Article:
Thursday, April 28, 2005

'Undertow' Now Available on DVD

One of last year's best movies was released on DVD this week.

David Gordon Green's Undertow has one of the most excruciatingly painful opening sequences of any film ever made. Any audience member with any sensitivity whatsoever will be wincing throughout the first several minutes of Undertow. (The closest equivalent I can recall is the famous cloud-moon-eye sequence in Un Chien Andalou.)

Undertow did not get the attention it deserved while it was in theatrical release. Part of the reason may be that it could not find its audience, since Undertow does not fit into any particular genre. Is it Southern Gothic? A buddy film? A family drama? It's all of these and none of these.

David Gordon Green, director of Undertow, with Richard Herskowitz at the 2004 Virginia Film Festival in Charlottesville. (Photo by Tim Hulsey)
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Green, at 30 years of age still in the early stages of his career as a director and screenwriter, has been compared by Roger Ebert to the young Martin Scorsese. When he appeared at the Virginia Film Festival last October to discuss Undertow with audiences, Green looked more like an eager film student -- dressed in a hooded sweatshirt, fielding questions with humility and candor -- than like a director on the cusp of critical acclaim.

Green said that his influences as a filmmaker included the "Smokey and the Bandit" movies as well as late-night horror films. He watched a lot of television growing up, sitcoms and dramas and old, classic movies. This background unwinds in films like Undertow by giving them a post-modern sensibility.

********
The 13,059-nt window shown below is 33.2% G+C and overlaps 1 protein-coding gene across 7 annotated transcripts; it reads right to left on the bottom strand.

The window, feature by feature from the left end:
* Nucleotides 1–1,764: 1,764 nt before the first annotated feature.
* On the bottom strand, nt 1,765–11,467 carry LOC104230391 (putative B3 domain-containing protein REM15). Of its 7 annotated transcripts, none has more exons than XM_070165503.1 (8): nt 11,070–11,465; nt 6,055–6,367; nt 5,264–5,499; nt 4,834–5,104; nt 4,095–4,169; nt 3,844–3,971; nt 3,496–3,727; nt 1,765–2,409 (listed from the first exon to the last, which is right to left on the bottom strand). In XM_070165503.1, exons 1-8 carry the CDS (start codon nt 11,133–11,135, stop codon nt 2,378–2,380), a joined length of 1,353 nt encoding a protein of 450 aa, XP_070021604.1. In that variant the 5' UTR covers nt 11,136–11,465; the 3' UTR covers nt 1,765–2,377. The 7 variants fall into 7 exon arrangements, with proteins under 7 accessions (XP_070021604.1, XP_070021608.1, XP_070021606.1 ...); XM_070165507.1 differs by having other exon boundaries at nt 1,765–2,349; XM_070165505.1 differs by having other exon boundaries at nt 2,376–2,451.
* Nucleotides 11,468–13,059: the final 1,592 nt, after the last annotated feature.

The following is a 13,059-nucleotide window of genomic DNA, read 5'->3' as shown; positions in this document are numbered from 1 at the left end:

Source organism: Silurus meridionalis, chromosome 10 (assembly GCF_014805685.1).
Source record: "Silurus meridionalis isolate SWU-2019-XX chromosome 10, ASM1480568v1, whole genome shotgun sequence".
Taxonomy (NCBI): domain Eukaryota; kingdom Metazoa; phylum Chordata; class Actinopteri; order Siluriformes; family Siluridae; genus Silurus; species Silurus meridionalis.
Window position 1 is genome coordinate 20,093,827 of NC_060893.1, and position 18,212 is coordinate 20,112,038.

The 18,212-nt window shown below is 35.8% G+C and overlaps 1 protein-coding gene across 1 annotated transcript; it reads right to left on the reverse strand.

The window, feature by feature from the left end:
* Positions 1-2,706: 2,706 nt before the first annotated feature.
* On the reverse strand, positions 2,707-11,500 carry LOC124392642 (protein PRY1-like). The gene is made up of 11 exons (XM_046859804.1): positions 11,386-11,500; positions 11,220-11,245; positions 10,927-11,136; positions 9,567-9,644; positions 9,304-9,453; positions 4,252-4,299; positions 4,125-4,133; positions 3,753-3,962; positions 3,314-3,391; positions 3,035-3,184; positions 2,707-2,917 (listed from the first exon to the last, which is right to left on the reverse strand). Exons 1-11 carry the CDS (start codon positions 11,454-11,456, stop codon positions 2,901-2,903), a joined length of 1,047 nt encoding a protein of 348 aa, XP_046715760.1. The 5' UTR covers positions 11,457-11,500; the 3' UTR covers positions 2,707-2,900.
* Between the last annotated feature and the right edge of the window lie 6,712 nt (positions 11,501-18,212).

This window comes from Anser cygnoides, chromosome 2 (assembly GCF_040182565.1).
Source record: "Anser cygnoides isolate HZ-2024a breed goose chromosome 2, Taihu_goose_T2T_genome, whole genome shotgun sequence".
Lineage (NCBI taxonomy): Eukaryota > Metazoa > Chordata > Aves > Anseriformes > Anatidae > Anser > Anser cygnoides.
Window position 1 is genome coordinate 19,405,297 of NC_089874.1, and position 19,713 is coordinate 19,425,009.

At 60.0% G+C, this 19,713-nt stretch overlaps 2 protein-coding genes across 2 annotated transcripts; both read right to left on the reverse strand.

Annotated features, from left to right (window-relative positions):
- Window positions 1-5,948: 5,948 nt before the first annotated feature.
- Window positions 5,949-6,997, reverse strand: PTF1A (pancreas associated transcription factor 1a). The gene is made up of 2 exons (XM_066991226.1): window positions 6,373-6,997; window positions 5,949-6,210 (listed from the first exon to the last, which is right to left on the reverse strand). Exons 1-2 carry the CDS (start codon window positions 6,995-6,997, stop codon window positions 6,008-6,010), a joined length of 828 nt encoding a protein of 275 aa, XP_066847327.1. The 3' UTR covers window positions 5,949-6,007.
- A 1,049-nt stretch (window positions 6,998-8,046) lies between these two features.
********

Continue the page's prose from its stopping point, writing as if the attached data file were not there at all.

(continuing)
Undertow features terrific performances from Jamie Bell (Oscar-nominated for Billy Elliot), Josh Lucas, and especially Devon Alan in a juvenile performance that was ad-libbed brilliantly within the confines of the script by Green and his collaborator, Joe Conway. A musical score by Philip Glass brings all the elements together to form a cohesive whole.

The relationship between the brothers portrayed by Bell and Alan is the anchor of Undertow. It is also what sets Green apart from other directors who try to tell a story about children. These brothers think, feel, act, and react like real teens and pre-teens. Their brains are not fully formed and their understanding of reality is limited. What they do is shaped by their age as much as it is by their situation. Green has tapped into something about our behavior in youth that few filmmakers (or playwrights or novelists, for that matter) have been able to find when creating similar stories.

Years from now people are going to look back at Undertow and wonder why it did not receive a cascade of awards.

1 comment:

Tim said...

Rick, I didn't like "Undertow" nearly as much as you did. When I saw it, I thought it was a "Badlands" knock-off (no surprise, since Terence Malick co-produced the film). Still, it was unjustly neglected, and Tim Orr's cinematography was the best I saw last year, with the possible exception of "House of Flying Daggers." Perhaps the film will finally find an audience on DVD, though I rather doubt it: Green makes films for the cinema, and not for television screens.